Objectives The common cold is the main cause of medical time loss in elite sport. Rapid diagnosis has been a challenge that may be amenable to molecular point-of-care testing (POCT).
Methods We performed a prospective observational study of the common cold in Team Finland during the 2018 Winter Olympic Games. There were 44 elite athletes and 68 staff members. The chief physician recorded the symptoms of the common cold daily on a standardised form. Two nasal swabs were taken at the onset of symptoms. One swab was analysed within 45 min using a molecular POCT for respiratory syncytial virus and influenza A and B viruses. After the Games, the other swab was tested for 16 possible causative respiratory viruses using PCR in laboratory-based testing.
Results 20 out of 44 (45%) athletes and 22 out of 68 (32%) staff members experienced symptoms of the common cold during a median stay of 21 days. Eleven (26%) samples tested virus-positive using POCT. All subjects with influenza (n=6) and 32 close contacts were treated with oseltamivir. The aetiology of the common cold was finally detected in 75% of the athletes and 68 % of the staff members. Seven virus clusters were identified. They were caused by coronaviruses 229E, NL63 and OC43, influenza B virus, respiratory syncytial virus A, rhinovirus and human metapneumovirus. The virus infections spread readily within the team, most commonly within the same sport discipline.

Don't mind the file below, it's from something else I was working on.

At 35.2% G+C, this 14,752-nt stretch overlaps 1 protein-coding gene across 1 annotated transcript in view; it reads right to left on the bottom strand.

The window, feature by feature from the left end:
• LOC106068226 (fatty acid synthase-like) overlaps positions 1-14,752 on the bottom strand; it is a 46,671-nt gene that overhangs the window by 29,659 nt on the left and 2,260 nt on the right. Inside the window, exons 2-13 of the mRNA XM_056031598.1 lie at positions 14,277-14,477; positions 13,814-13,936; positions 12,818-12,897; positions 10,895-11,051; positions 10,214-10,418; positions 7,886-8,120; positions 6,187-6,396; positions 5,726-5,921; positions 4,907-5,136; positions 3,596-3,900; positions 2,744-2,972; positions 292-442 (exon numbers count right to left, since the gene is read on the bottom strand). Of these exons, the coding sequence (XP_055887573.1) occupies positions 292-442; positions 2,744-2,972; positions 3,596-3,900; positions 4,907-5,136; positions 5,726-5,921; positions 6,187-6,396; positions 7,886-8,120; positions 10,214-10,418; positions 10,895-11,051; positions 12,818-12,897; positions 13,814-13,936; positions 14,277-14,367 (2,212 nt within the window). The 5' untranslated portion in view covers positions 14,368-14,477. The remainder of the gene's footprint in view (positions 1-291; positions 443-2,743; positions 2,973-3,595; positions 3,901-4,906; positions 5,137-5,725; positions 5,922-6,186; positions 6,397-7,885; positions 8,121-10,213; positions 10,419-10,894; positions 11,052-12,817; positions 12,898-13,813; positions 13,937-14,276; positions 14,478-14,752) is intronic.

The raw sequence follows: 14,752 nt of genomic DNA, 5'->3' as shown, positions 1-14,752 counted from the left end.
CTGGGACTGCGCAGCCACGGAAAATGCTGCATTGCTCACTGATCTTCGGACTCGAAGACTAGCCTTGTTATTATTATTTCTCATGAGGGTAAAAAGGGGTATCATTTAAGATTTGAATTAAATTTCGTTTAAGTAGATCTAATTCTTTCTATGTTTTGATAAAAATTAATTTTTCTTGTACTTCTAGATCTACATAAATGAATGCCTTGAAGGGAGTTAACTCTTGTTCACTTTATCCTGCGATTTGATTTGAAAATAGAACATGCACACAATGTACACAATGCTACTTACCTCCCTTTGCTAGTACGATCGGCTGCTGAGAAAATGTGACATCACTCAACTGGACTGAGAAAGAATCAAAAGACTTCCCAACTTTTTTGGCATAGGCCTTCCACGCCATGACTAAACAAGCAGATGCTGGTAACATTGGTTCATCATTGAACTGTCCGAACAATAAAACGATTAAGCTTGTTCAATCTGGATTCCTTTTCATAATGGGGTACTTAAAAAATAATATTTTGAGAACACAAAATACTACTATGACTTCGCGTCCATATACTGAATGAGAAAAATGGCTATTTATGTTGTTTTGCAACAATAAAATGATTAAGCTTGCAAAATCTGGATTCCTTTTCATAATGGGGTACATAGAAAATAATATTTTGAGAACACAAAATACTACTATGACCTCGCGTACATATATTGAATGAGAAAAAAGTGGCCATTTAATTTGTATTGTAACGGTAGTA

Conclusions The cold was indeed a common illness in Team Finland during the Winter Olympic Games. POCT proved to be clinically valuable, especially for influenza. The aetiology of the common cold was identified in most cases.
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Contributors MV, MW, OJH and OR contributed to the design of the study. MV carried out the field study. MW, TV, EE and AJK contributed to laboratory testing. MV, MW, WG and OR contributed to data analysis. All authors contributed to the interpretation of study results. MV and OR prepared the first draft of the manuscript and all authors reviewed and approved the manuscript.
Funding This study was funded by the Jenny and Antti Wihuri Foundation and Signe and Ane Gyllenberg Foundation.
Competing interests None declared.
Patient consent for publication Not required.
Ethics approval Hospital District of Southwest Finland ETMK 37/2018.
Provenance and peer review Not commissioned; externally peer reviewed.
Data sharing statement All data relevant to the study are included in the article or uploaded as supplementary information.
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